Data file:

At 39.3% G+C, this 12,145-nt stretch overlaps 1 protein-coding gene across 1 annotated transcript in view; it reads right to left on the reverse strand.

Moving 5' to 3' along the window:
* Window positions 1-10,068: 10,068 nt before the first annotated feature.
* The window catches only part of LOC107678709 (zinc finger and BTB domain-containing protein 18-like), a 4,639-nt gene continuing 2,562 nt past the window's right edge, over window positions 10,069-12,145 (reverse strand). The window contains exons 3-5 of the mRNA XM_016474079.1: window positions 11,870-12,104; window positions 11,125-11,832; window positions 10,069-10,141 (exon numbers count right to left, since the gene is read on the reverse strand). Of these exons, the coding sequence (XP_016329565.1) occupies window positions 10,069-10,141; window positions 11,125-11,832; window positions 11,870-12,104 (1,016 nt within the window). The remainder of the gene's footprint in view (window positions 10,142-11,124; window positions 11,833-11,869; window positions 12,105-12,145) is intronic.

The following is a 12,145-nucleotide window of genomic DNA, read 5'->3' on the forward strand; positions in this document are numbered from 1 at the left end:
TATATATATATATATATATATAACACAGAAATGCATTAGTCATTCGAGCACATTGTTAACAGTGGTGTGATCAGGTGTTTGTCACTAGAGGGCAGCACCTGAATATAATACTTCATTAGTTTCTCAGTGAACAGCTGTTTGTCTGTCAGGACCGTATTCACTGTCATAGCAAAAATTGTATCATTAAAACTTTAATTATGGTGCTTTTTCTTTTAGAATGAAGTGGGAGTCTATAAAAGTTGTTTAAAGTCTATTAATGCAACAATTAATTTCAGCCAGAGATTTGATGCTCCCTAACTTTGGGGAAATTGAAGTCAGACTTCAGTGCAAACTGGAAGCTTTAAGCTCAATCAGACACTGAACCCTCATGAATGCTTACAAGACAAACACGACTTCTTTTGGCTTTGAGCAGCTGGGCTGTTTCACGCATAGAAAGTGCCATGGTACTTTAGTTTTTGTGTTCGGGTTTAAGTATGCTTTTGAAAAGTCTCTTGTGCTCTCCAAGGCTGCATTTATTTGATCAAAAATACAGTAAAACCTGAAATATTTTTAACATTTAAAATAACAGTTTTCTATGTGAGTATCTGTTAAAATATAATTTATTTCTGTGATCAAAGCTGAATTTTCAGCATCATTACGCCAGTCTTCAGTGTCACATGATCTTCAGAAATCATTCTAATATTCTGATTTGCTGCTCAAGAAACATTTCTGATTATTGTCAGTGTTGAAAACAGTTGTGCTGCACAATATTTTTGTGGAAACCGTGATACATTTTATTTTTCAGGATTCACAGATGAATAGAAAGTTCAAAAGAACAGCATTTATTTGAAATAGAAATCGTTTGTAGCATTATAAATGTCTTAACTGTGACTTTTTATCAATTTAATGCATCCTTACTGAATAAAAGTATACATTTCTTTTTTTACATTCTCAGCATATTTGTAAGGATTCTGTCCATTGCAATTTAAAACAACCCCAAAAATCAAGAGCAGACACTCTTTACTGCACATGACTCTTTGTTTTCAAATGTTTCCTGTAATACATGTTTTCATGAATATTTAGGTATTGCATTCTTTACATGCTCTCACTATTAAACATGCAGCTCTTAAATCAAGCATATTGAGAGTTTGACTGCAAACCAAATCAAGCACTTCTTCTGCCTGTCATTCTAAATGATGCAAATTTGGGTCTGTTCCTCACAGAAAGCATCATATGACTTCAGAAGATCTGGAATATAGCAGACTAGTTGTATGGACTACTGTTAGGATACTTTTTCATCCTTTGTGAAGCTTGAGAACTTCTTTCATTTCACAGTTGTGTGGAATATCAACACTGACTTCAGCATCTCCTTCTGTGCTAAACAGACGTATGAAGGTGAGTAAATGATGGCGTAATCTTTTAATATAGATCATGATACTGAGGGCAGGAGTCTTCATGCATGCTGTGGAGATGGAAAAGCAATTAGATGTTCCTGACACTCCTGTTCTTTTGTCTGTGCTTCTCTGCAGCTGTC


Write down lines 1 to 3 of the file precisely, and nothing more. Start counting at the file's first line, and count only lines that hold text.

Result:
At 39.3% G+C, this 12,145-nt stretch overlaps 1 protein-coding gene across 1 annotated transcript in view; it reads right to left on the reverse strand.

Moving 5' to 3' along the window:
* Window positions 1-10,068: 10,068 nt before the first annotated feature.